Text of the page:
GSM information

Since the iPhone is a GSM (Global System for Mobile communications) phone, you potentially have access to numerous codes that can be entered on your phone's keypad to either give you information about your phone (like your IMEI) or to activate or deactivate features (like call forwarding, barring and SMS delivery reports to name a few).

Here's a sample of some of the codes you can try.

*#06# - Displays your International Mobile Equipment Identity (or IMEI for short). The IMEI number is used by the GSM network to identify valid devices and therefore can be used to stop a stolen phone from accessing the network.

*#21# and press Call. Settings for call forwarding for calls, data, fax and sms.

*#30# and press Call. Calling line presentation check.

*31# (followed by the number you are dialing) - Sets outgoing "Caller ID" to be private.

#31# (followed by the number you are dialing) - Sets outgoing "Caller ID" to be visible.

*#31# (followed by the number you are dialing) - Displays current setting of outgoing "Caller ID". (Disabled = visible, Enabled = private).

*#33# and press Call. Check for call all barring.

*#43# and press Call. Determine if call waiting is enabled.

*#61# and press Call. Check the number for unanswered calls. Shows the number for voice call forwarding when a call is unanswered. Also shows the options for data, fax, sms, sync, async, packet access and pad access.

*#76# and press Call. Check whether the connected line presentation is enabled or not.

*225# and press Call. Bill balance for postpaid accounts only.

*646# and press Call. Check the minutes for a postpaid account only.

*777# and press Call. Check the account balance for a prepaid iPhone.

If you'd like an easy method of using these codes, then download this vCard and import it into your address book, then sync the address book with iTunes. It will then add these codes as contacts in a group labeled "123" at the end of your address book list. You can then merely pick the on you want and press it to activate it and not have to enter a code.

Here are some sites that list some more of these codes:
I know the GSM codes are impossible to remember, so a reader (thanks Foob!) whipped up this pocket guide (and a handy to do list and calendar to boot) that you could bring with you to jog your memory.

Here's a blog on how this pocket guide is made, with plenty of images to show you how to fold it up. PagePacker makes pocket-sized books.

Field Test menu

The Field Test menu is used to view various engineering parameters, such as signal strength, frequency band, tower ID, et cetera. This is a menu that lets you look at the inner workings of the iPhone from a telephone technician's view. The great majority of iPhone users will never need access to this menu.

You get to this menu by entering *3001#12345#* and press Call. If you'd like to see what all the screens look like in this menu click the images below.

To exit the Field Test menu push the home button.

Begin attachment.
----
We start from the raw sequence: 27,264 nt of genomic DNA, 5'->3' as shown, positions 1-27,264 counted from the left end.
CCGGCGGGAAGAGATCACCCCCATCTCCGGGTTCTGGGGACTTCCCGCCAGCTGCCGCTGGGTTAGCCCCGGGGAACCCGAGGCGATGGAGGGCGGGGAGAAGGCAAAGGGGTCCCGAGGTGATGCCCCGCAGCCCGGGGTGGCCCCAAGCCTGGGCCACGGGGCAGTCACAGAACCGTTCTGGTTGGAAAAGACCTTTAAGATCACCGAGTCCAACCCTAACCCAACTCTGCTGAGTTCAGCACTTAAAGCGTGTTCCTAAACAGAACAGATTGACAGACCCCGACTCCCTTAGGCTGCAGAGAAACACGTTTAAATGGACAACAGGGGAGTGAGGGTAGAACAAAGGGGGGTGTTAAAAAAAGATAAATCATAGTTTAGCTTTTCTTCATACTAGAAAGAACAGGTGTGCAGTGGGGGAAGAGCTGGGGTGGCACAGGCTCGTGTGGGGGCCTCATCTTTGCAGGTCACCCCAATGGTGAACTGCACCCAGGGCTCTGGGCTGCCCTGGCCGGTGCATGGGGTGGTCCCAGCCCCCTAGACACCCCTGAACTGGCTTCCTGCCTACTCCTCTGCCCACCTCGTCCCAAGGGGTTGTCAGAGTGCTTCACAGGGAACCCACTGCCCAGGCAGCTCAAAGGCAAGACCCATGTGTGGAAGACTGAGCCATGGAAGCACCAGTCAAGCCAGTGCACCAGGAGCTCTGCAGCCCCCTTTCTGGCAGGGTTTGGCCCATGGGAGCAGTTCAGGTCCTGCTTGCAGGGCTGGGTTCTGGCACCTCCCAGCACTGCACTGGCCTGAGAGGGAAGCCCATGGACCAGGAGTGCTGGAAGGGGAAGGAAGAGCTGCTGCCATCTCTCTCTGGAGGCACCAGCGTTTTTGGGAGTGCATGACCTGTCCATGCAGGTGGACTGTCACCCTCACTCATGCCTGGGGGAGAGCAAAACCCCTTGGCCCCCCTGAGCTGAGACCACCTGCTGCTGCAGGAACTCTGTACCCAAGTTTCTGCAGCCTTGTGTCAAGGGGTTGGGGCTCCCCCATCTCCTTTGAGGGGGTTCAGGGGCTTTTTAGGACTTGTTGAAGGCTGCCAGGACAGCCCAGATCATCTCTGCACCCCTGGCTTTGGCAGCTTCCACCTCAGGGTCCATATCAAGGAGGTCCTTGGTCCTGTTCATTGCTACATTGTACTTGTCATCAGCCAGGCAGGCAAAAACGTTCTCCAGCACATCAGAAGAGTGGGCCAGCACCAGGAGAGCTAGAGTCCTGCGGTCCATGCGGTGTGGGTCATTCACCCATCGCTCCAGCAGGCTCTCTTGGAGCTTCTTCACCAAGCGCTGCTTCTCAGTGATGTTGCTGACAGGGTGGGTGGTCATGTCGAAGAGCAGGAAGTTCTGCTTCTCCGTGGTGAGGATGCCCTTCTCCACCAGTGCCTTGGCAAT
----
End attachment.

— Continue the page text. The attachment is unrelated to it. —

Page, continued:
The screen labeled "Cell information" contains information regarding cell phone towers in your area, your signal strength to those particular towers, and what band your iPhone is running in (among other things). The following information is copied from the Griffin Technology website, from a product they sell which is claimed to boost your iPhone's signal. See this page to read more.

"Listed in the "Cell Information" screen are the cell towers the phone is in contact with. The strongest signal tower is listed at the top, the weaker ones below. The information reported about the towers you are in contact with will look something like:

RX: -90 FQ:188 ST:3 CI:31552 N:410 #310

The first set of numbers, the ones after RX, represent the amount of signal your iPhone is receiving from that specific cell tower, measured in dBm. This is the number set you should watch when comparing the reception benefit of the case. Since this number is a negative value, the closer you are to zero, the better. -111 would indicate that there is very weak reception, whereas a -60 would be very good reception. If a tower is showing a value at or below -106 dBm, you will most likely not be able to place a call using that tower.

To put the RX: measurements in perspective, a change of signal strength of just 3 dBm, represents a doubling of the amount of RF energy reaching the iPhone's built-in antenna.

The second set of numbers, displayed after FQ, show what frequency band the phone is currently using. If your iPhone is currently on the 850 MHz band, the FQ value will be in the 100-200 range (Editor's note: I checked my AT&T SIM equipped iPhone and it was running in the 500-700 range). If the FQ value is in the 500-700 range (Editor's note: I checked my T-Mobile SIM equipped iPhone and it was running in this range), you are in a 1900 MHz area."

This is one of the nicer icons I've found for this program.

For more information about the technical side of this menu check out this site, and this site.

The SIM card

Unsure if your iPhone SIM will work in phone X or if SIM Y will work in your iPhone? There is a very detailed thread (with pictures even) over at Howard Forums where this is spelled out pretty clearly.

This graphic is from Apple's user's manual. I find the best way to remove the SIM is to use a push pin to pop the tray out just a little bit (it won't come out very far) and then hook the inside of the hole (or just angle the push pin inside the hole) and pull the tray out.


I had already activated an iPhone with AT&T and then decided to test out how it would react to my T-Mobile SIM and my Cingular SIM, which I was using in other phones. The photo on the left is with the T-Mobile SIM, the one on the right is the Cingular SIM.

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